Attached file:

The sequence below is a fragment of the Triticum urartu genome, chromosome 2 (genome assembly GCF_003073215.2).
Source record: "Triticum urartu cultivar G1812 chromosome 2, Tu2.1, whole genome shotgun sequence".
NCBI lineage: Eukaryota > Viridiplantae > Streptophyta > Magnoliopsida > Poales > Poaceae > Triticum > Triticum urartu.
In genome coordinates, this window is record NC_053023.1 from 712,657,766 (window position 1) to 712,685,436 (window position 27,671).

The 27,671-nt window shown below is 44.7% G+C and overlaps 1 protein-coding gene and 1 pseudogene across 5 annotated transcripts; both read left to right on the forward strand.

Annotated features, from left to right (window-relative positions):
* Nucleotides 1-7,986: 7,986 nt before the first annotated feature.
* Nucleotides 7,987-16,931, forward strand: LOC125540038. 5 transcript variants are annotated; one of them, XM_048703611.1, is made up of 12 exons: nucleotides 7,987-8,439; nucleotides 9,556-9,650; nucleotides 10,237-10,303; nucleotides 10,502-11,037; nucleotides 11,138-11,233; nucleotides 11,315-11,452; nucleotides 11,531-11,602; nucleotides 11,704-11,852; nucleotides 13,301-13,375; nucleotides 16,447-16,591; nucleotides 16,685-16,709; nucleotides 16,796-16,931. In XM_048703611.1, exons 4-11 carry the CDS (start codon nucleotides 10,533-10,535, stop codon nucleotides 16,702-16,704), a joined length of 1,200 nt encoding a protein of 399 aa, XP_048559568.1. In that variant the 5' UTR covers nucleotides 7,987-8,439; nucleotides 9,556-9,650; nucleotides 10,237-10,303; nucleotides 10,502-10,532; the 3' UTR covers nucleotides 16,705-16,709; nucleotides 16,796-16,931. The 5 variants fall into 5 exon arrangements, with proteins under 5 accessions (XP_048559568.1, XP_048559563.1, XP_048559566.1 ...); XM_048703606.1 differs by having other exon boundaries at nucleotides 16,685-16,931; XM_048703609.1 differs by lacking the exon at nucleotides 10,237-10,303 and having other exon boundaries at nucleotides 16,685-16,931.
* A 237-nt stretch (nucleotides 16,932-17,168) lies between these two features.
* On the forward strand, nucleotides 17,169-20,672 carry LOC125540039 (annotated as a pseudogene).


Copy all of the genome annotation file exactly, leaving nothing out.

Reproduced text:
The sequence below is a fragment of the Triticum urartu genome, chromosome 2 (genome assembly GCF_003073215.2).
Source record: "Triticum urartu cultivar G1812 chromosome 2, Tu2.1, whole genome shotgun sequence".
NCBI lineage: Eukaryota > Viridiplantae > Streptophyta > Magnoliopsida > Poales > Poaceae > Triticum > Triticum urartu.
In genome coordinates, this window is record NC_053023.1 from 712,657,766 (window position 1) to 712,685,436 (window position 27,671).

The 27,671-nt window shown below is 44.7% G+C and overlaps 1 protein-coding gene and 1 pseudogene across 5 annotated transcripts; both read left to right on the forward strand.

Annotated features, from left to right (window-relative positions):
* Nucleotides 1-7,986: 7,986 nt before the first annotated feature.
* Nucleotides 7,987-16,931, forward strand: LOC125540038. 5 transcript variants are annotated; one of them, XM_048703611.1, is made up of 12 exons: nucleotides 7,987-8,439; nucleotides 9,556-9,650; nucleotides 10,237-10,303; nucleotides 10,502-11,037; nucleotides 11,138-11,233; nucleotides 11,315-11,452; nucleotides 11,531-11,602; nucleotides 11,704-11,852; nucleotides 13,301-13,375; nucleotides 16,447-16,591; nucleotides 16,685-16,709; nucleotides 16,796-16,931. In XM_048703611.1, exons 4-11 carry the CDS (start codon nucleotides 10,533-10,535, stop codon nucleotides 16,702-16,704), a joined length of 1,200 nt encoding a protein of 399 aa, XP_048559568.1. In that variant the 5' UTR covers nucleotides 7,987-8,439; nucleotides 9,556-9,650; nucleotides 10,237-10,303; nucleotides 10,502-10,532; the 3' UTR covers nucleotides 16,705-16,709; nucleotides 16,796-16,931. The 5 variants fall into 5 exon arrangements, with proteins under 5 accessions (XP_048559568.1, XP_048559563.1, XP_048559566.1 ...); XM_048703606.1 differs by having other exon boundaries at nucleotides 16,685-16,931; XM_048703609.1 differs by lacking the exon at nucleotides 10,237-10,303 and having other exon boundaries at nucleotides 16,685-16,931.
* A 237-nt stretch (nucleotides 16,932-17,168) lies between these two features.
* On the forward strand, nucleotides 17,169-20,672 carry LOC125540039 (annotated as a pseudogene).